While it is not a reason to start partying or to speculate at the end of the epidemic but greater access to anti-retroviral drugs has helped cut the death toll from HIV /AIDS by more than 10% over the last fie years.
According to the BBC the World Health Organization and the Joint UN Programme on HIV/Aids (UNAids) say that the number of people worldwide are infected with HIV (33.4m) is higher than the number infected two years ago (33m). However this is because fewer people are dying.
Furthermore, there has been a significant drop in the number of new HIV infections. UNAids and WHO say better access to powerful drug treatments has helped save many lives. It is estimated that the availability of effective treatment has saved the lived of some 2.9 million lives.
New HIV infections have been reduced by 17% over the past eight years. In sub-Saharan Africathe number of new infections has fallen by around 15% since 2001 - equating to about 400,000 fewer infections in 2008 alone. Infection rates were down by nearly 25% in East Asia, and by 10% in South and South East Asia.
Director general of the World Health Organization Dr Margaret Chan said: "International and national investment in HIV treatment scale-up has yielded concrete and measurable results. We cannot let this momentum wane. Now is the time to redouble our efforts, and save many more lives."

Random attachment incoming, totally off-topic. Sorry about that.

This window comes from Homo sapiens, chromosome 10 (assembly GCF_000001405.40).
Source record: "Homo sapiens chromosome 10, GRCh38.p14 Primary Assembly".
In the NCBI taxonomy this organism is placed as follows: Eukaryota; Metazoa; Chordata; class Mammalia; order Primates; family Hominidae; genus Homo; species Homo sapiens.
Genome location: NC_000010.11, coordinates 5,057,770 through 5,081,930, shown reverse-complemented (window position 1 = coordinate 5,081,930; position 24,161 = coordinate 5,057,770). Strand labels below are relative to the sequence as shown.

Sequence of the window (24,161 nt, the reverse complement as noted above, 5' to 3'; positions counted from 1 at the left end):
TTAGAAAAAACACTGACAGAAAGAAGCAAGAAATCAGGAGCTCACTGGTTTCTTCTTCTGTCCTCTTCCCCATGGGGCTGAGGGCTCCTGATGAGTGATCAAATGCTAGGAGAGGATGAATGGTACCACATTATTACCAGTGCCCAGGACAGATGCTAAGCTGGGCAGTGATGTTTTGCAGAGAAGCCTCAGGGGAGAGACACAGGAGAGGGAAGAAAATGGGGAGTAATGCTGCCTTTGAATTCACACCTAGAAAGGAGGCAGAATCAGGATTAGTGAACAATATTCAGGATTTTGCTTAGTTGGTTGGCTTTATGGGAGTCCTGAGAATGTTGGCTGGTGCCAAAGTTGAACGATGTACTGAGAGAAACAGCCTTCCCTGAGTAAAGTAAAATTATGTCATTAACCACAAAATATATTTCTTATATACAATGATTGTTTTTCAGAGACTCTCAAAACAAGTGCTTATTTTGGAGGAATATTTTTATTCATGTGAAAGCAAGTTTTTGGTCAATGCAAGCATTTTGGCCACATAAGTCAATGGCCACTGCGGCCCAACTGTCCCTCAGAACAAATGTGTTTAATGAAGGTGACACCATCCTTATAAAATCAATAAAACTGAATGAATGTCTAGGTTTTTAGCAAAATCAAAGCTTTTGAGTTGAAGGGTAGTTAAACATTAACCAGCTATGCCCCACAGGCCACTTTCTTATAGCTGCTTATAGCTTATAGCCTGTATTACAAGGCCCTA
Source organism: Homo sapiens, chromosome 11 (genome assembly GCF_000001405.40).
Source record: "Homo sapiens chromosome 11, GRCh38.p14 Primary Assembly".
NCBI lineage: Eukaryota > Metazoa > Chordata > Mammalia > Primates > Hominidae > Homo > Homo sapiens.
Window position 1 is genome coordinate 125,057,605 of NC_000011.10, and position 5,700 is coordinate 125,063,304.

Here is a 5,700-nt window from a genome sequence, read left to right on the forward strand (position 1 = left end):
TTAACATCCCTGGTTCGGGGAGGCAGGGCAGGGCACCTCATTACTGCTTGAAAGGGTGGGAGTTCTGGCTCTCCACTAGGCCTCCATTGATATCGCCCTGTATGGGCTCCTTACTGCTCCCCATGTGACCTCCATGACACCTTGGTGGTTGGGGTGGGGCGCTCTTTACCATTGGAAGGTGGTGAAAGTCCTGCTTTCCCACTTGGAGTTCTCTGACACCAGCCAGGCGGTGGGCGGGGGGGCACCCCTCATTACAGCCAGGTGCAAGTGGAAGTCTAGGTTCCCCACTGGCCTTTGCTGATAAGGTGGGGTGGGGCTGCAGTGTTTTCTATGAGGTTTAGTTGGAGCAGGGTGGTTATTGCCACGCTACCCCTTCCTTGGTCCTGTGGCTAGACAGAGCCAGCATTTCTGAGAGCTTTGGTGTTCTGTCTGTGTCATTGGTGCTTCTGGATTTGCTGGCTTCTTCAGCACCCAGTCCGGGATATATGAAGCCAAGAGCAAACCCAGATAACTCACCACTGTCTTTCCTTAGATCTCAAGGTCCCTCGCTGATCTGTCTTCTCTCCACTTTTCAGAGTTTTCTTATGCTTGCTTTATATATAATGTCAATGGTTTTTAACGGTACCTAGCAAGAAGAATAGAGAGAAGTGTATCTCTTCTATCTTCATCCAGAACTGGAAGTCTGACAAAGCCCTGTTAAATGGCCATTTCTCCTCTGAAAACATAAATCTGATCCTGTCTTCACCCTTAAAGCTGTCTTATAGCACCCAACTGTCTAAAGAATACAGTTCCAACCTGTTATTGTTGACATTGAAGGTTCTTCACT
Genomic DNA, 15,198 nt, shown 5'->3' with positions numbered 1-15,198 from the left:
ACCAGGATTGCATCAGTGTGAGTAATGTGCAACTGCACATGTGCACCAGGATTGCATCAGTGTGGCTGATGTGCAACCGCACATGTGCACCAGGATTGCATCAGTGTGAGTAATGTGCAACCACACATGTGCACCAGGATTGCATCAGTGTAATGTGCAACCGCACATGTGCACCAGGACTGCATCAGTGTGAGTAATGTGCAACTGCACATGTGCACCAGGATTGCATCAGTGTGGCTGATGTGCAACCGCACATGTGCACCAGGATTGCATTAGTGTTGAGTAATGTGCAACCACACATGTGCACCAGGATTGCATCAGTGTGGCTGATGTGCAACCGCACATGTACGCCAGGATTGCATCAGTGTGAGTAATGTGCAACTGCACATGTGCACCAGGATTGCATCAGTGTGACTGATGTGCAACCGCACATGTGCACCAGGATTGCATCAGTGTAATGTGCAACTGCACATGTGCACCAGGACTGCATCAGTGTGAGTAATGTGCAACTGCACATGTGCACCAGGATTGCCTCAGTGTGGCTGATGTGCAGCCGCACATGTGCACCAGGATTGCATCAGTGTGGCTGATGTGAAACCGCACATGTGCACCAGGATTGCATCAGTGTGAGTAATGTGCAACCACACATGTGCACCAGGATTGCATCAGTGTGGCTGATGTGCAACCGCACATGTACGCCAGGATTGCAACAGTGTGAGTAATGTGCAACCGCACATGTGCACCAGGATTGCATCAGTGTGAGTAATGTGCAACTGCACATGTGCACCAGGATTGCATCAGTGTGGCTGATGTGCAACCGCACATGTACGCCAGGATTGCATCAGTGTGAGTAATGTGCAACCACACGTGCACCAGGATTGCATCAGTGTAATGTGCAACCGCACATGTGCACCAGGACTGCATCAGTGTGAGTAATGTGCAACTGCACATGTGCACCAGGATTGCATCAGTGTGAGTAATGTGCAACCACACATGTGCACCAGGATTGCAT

UNAids executive director Michel Sidibe said although prevention programmes had helped cut new infections, they were often "off the mark". "If we do a better job of getting resources and programmes to where they will make most impact, quicker progress can be made and more lives saved," he said.
This is heartening news, especially the reduction in new infections. We are not out of the woods by a ling chalk but things are heading in the right direction at last